Not sure what your point about Melbourne is - we will have spikes after lockdown just like them, having more deaths at the start won't stop that.

Talking about herd immunity at the stage they did was clearly wrong, that's why they shut up about it pretty quick. In the long term it will probably happen but having it as a policy at that stage of a pandemic was nuts, our health system couldn't cope with just letting it spread without checks before we even have a treatment.

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1 hour ago, Weston Super Saint said:

Doesn't that stem back to the original decision of the Government though - if they had decided to lock down the entire country from Day 1, not let anyone in or anyone out (like North Korea), then yes, you could claim 'unlucky'.  We didn't, we chose to allow the virus to spread - and that is still the current goal as far as I'm aware - but control it to the point that the health service does not become over run.

I don't know how you have come to this conclusion. If the policy is to allow the virus to spread why wasn't lockdown finished a lot earlier? That would have allowed the virus to spread and the NHS could have coped. It had all those Nightingale hospitals which weren't being used.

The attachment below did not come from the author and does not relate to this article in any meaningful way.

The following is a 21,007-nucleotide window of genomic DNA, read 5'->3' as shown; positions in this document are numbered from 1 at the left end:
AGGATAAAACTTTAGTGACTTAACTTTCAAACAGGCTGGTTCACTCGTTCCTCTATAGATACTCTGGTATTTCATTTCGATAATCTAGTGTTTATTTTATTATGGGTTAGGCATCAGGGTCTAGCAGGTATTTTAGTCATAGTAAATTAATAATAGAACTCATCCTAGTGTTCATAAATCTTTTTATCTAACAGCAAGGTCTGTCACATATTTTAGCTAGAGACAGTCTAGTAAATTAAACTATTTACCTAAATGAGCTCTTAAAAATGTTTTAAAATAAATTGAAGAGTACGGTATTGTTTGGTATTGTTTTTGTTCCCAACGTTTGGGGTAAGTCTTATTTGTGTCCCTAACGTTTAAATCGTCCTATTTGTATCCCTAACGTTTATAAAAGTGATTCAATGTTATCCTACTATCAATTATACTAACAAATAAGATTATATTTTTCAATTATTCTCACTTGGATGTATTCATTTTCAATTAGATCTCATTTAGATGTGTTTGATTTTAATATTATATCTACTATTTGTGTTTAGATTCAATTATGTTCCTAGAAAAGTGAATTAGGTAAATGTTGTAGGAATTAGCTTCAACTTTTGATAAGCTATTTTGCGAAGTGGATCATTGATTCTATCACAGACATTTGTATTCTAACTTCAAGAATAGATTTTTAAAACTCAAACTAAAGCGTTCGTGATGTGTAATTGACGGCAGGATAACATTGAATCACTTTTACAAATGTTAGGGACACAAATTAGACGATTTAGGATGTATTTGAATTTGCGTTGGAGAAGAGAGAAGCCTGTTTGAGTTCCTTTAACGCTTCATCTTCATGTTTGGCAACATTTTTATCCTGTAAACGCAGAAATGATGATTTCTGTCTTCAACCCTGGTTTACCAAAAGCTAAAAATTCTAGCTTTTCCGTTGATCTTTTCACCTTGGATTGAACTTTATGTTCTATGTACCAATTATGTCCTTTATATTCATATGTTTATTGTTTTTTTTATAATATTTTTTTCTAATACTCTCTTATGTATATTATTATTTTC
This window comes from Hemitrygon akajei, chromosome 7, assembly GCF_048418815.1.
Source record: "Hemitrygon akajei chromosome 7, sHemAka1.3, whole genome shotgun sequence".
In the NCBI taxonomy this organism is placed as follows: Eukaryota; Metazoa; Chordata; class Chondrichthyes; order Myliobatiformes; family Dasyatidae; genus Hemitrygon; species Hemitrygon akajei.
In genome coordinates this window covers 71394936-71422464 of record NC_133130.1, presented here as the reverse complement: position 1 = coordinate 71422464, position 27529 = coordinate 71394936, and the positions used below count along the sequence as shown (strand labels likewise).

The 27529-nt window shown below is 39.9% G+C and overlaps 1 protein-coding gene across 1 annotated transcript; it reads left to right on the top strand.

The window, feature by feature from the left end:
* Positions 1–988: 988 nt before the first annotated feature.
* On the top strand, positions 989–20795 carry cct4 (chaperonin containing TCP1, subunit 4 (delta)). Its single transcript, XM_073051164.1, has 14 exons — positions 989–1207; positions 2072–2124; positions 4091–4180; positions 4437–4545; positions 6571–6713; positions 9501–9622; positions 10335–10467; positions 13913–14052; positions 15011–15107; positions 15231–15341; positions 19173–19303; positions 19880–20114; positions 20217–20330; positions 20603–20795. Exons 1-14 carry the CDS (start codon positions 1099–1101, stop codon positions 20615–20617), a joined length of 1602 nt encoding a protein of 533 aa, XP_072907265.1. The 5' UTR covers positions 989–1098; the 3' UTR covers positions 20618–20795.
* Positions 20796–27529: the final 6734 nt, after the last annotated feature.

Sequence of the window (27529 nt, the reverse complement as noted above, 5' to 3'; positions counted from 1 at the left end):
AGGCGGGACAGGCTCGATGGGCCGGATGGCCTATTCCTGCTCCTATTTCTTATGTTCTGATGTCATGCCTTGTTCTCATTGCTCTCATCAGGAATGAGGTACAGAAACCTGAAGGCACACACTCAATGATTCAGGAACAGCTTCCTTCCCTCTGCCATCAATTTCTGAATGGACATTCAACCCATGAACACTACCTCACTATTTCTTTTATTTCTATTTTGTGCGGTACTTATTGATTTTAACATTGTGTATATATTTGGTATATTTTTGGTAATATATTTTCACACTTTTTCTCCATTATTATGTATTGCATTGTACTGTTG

1 hour ago, Weston Super Saint said:

You also need to add in the fact that the vast majority of cases that we have had in England - and by extrapolation the largest number of deaths - have been in London.  There aren't many other countries that have a similar sized 'super city' and those that do, even less can be considered an 'international hub' for travelling.  By it's very nature, London attracts more people from more countries every day than most other countries, which is why the virus spread so quickly.  

Tokyo has a  population 3 times greater than London.  Japan has suffered 8 deaths per 1 million population. UK 657 per million. Can you explain ?

You were a lot funnier when you posted as Heiselberg and pretended to have winning bets all the time. Playing this role of village idiot doesn't really suit you. How is the weather in Glasgow?

 

 

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We have the 3rd highest total in the world, behind the US and Brazil, both of which have rather bonkers leaders.

When you look at Japan and South Korea with approximately 1000 deaths from 125 million and 300 deaths from 60 million respectively, the UK record is appalling.

The "world-beating" app was a total farce and now Boris has started his blame game by trying point the finger at the care homes.

What Labour would have done is irrelevant, this lot are in power and buck stops with them. 

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20 minutes ago, Tamesaint said: